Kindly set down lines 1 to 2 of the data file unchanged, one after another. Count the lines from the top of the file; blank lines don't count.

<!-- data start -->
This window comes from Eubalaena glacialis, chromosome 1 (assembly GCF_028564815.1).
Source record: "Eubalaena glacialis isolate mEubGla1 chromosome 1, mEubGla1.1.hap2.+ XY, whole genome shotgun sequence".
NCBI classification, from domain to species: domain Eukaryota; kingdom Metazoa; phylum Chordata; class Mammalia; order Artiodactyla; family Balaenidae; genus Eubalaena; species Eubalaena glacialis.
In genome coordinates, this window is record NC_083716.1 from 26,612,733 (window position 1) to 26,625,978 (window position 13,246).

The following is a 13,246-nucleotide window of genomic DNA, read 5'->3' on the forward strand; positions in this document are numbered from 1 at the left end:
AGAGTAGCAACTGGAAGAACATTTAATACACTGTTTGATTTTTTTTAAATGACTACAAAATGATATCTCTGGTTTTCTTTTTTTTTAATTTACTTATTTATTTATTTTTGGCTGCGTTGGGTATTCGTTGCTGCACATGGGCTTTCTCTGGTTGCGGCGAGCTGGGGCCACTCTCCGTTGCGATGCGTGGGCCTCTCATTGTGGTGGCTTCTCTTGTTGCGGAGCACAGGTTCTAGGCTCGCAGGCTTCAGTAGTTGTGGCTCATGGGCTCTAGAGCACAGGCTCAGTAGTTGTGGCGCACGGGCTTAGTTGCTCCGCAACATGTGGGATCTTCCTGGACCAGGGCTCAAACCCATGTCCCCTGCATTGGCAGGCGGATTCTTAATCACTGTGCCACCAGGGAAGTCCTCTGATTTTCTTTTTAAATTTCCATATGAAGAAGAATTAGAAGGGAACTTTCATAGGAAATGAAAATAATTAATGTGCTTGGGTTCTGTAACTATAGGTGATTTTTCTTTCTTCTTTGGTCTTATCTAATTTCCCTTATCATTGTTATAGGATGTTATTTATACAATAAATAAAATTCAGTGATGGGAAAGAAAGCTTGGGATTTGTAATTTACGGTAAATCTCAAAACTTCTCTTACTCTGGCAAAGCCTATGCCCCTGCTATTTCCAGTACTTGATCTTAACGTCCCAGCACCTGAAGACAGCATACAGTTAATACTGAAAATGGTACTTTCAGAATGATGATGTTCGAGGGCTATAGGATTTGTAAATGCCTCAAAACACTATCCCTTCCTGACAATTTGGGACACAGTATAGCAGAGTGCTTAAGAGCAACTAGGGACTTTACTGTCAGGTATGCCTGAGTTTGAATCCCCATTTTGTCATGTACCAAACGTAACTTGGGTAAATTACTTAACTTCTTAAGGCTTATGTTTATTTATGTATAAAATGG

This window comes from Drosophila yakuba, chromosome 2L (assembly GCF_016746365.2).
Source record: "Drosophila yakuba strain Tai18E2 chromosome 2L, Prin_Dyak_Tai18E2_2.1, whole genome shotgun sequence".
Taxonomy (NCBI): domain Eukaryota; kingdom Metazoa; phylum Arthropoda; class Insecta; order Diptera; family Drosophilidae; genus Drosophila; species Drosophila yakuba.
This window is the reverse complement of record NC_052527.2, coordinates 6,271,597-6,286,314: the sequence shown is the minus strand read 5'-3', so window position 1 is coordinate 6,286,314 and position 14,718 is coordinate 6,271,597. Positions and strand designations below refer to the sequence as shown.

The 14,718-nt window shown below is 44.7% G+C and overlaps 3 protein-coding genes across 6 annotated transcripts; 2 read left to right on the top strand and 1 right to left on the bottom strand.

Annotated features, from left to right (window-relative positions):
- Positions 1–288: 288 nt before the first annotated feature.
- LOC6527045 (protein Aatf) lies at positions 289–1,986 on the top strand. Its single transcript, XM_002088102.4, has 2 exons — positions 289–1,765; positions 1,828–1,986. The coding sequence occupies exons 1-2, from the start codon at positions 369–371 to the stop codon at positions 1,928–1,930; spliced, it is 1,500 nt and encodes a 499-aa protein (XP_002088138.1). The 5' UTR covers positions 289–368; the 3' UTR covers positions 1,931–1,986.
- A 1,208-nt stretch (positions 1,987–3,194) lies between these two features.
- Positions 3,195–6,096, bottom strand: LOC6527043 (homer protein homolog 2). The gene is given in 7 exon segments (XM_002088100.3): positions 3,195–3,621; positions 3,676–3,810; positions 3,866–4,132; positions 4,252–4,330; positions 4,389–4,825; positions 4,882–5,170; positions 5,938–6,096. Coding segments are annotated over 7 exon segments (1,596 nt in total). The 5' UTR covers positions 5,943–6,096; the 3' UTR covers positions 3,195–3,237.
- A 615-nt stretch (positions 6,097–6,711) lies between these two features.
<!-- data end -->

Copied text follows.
This window comes from Eubalaena glacialis, chromosome 1 (assembly GCF_028564815.1).
Source record: "Eubalaena glacialis isolate mEubGla1 chromosome 1, mEubGla1.1.hap2.+ XY, whole genome shotgun sequence".